I was supposed to graduate from college in the summer of 2002. I say supposed to because guess who didn't end up graduating college in the summer of 2002? Unsurprisingly this reality did not sit particularly well with my parents. Their oldest son not graduating from a private, Catholic college after all these years of private, Catholic education. The reality also did not sit particularly well with me. I'd spent 4 years of relative freedom in Los Angeles (I'd attended Loyola Marymount University) and now, for the foreseeable future, I was going to be living on a couch at my parents' house in Carmichael. I'd note foreseeable future ended up being 4 years. In any case as a consequence the move out process was not without it's, uh, tensions, tensions beyond the tensions requisite of any move out process.
Loyola Marymount is near LAX, and if the Southwest Terminal at LAX is to the Southwest what Union Station in Manhattan is to the Northeast, Loyola was a reflection of that reality. Most of my friends were from places like Dallas, Phoenix, San Antonio, Los Angeles. All cities with basketball teams. All cities with, at that particular point, particularly good basketball teams. And so the playoffs became the highlight of graduation season, because it certainly wasn't going to be, you know, graduating. And the Kings were far better at playing basketball than I was at completing higher education. We, natives of places like Sacramento and Salt Lake and Dallas, watched as the Kings burned through the Jazz, handily dispatched the Mavericks, and closed out with the one non-academic bane of my Los Angeles existence, the Lakers, and their insufferable, front running fanbase. One of my roommates, and still close friends, is from Waco, Texas. I suppose as a sort of justification for having grown up in Waco, like the long night after the divorce is finalized, he decided he was entitled to like whatever teams he felt entitled to like, in this case the Rangers, Cowboys, and, logically, the Los Angeles Lakers. As good as those years were to Kings' fans, they were not necessarily good to Kings' fans living with Laker fans.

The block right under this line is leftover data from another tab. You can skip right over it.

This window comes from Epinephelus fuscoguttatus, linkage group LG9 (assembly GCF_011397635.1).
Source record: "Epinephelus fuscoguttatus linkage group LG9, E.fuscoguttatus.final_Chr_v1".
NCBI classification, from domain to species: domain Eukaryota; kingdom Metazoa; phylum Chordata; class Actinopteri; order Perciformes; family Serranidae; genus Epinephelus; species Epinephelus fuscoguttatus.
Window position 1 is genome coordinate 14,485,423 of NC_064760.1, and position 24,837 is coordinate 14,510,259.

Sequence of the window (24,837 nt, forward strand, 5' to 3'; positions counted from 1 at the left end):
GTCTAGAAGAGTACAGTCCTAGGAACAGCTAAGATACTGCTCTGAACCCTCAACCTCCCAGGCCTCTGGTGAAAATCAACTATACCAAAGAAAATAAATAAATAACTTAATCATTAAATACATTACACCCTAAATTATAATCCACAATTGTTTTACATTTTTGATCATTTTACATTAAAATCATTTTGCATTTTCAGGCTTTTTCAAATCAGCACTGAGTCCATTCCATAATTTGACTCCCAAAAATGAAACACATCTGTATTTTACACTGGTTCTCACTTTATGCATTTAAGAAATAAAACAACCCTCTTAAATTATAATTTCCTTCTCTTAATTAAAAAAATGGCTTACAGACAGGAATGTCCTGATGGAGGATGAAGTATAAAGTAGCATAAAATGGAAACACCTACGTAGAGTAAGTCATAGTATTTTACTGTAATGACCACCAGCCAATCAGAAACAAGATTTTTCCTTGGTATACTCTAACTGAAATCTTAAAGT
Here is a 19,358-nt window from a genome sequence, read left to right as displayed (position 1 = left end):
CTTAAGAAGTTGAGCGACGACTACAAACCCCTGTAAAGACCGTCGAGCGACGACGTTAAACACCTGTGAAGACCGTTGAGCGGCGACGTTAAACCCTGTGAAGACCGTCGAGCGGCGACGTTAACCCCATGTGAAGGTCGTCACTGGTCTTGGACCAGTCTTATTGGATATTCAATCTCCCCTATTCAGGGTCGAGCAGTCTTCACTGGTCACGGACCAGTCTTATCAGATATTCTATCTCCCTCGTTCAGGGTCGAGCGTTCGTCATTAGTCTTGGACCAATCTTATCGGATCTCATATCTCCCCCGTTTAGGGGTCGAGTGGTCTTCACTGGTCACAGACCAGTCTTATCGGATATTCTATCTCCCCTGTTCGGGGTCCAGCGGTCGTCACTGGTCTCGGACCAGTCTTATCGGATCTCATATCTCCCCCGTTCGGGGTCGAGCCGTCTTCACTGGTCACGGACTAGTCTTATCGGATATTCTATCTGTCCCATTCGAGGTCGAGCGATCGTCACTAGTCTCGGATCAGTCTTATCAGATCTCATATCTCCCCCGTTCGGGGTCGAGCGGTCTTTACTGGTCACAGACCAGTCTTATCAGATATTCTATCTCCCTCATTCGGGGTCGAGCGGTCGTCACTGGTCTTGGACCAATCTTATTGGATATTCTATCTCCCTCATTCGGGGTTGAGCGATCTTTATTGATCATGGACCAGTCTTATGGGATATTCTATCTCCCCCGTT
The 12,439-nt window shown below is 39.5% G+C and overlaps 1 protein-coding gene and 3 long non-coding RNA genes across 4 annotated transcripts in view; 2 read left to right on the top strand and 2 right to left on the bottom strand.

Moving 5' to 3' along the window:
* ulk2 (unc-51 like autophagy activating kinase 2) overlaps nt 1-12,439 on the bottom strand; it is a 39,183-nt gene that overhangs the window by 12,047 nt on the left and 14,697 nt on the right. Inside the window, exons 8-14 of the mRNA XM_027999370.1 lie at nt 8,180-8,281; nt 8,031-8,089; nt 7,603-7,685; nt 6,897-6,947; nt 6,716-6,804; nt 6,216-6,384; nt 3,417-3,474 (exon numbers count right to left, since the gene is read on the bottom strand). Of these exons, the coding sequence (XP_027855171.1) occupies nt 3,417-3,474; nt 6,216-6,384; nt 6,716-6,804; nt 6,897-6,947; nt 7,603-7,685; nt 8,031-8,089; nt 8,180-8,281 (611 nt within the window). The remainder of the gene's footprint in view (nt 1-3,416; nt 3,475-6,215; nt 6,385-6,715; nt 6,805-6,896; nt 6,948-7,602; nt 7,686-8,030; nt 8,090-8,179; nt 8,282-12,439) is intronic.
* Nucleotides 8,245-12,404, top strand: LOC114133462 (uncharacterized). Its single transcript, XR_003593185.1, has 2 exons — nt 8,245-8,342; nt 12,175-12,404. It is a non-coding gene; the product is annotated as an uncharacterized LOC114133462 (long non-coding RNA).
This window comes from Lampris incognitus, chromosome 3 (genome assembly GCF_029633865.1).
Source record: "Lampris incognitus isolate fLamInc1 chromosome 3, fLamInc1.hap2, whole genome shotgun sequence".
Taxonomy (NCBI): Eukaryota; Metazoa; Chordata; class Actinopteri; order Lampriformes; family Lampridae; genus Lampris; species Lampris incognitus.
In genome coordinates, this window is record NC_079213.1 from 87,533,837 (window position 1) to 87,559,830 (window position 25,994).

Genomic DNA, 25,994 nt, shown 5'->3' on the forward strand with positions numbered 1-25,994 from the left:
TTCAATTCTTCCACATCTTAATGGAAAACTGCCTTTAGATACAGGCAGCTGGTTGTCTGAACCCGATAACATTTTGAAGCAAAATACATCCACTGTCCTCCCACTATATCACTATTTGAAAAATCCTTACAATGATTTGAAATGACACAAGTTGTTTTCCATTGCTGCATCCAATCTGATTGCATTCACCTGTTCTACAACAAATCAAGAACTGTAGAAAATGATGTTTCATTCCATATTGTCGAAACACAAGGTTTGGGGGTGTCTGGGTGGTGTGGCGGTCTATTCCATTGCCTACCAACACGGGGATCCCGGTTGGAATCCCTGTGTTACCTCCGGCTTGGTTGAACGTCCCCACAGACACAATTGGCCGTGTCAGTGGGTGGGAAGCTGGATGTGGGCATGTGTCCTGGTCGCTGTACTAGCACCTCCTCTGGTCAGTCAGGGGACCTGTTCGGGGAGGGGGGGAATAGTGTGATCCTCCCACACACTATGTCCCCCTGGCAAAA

My family's trip to help me move was timed, coincidentally, to the first half of that 2001-2002 Western Conference Finals. My father had a panic attack the first night they were in town, which I rationalized had much less to do with me and much more to do with anxiety around the series. The next day he and I got into a shouting match that has since become an ongoing family joke, and we settled in that night to decompress and watch game 4 of that series. Didn't really work. Night ended with my Waco roommate preening after the Horry shot and my family, particularly my youngest brother, staring at each other dumbfounded. We left Los Angeles the next day. The departure felt ignominious.